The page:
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The Office of the Auditor-general has been asked to conduct an independent investigation into Novopay to identify ''the inherent technological problems'' which are plaguing the payroll system.
A letter, sent by New Zealand Principals' Federation president Paul Drummond, said school principals were very concerned about the continual and compounding issues surrounding the Novopay system, and despite repeated assurances by the Ministry of Education and the contractor, Talent2, they were increasingly sceptical the system could deliver an efficient and reliable system for the education sector.
''Many of the historical errors from previous pay periods cannot be reconciled until the system itself is stable and working,'' the letter said.
''We believe that the magnitude of Novopay's problems is not fully understood; nor is the extent of the consequences which impact on staff and schools.
"The New Zealand Principals' Federation calls on you to conduct an independent investigation into the Novopay payroll system to identify the inherent technological problems which are constantly creating over-payments, underpayments and no-payments for school staff throughout the country.''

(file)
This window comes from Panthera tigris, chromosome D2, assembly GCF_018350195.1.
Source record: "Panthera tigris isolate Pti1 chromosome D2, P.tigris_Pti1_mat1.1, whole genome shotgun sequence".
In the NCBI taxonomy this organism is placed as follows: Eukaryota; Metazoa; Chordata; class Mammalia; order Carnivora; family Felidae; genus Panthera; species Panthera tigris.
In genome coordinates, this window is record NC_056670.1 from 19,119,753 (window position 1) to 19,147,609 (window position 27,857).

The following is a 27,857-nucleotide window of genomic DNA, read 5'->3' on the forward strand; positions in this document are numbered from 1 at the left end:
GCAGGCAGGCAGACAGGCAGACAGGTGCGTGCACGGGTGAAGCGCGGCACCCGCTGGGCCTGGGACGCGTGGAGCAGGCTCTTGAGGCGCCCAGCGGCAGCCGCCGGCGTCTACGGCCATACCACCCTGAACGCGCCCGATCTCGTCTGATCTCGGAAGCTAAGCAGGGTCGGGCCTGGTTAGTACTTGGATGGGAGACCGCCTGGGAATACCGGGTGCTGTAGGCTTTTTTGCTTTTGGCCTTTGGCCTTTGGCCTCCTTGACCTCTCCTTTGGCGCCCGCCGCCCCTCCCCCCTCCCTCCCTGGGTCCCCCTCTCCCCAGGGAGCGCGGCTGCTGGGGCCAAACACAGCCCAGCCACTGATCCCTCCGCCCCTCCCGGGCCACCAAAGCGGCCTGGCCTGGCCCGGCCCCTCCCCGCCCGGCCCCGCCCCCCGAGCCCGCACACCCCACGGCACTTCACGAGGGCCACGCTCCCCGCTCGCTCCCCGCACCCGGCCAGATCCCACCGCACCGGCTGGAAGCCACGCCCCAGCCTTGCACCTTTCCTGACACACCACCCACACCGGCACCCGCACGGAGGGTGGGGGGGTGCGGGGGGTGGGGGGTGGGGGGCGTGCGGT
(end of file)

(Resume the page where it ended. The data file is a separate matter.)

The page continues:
The letter said the random nature of so many of the errors was some indication of the seriousness of the system's inherent dysfunction.
''A review of Novopay has been indicated for the future, but there is now urgency as the Novopay problems are escalating and old issues compounding.''
Enclosed with the letter was one school's report of its issues with Novopay.
The federation also sent a letter to Prime Minister John Key, asking him to support its call for an independent investigation.
Neither Mr Key, the Office of the Auditor-general or the Ministry of Education were available for comment.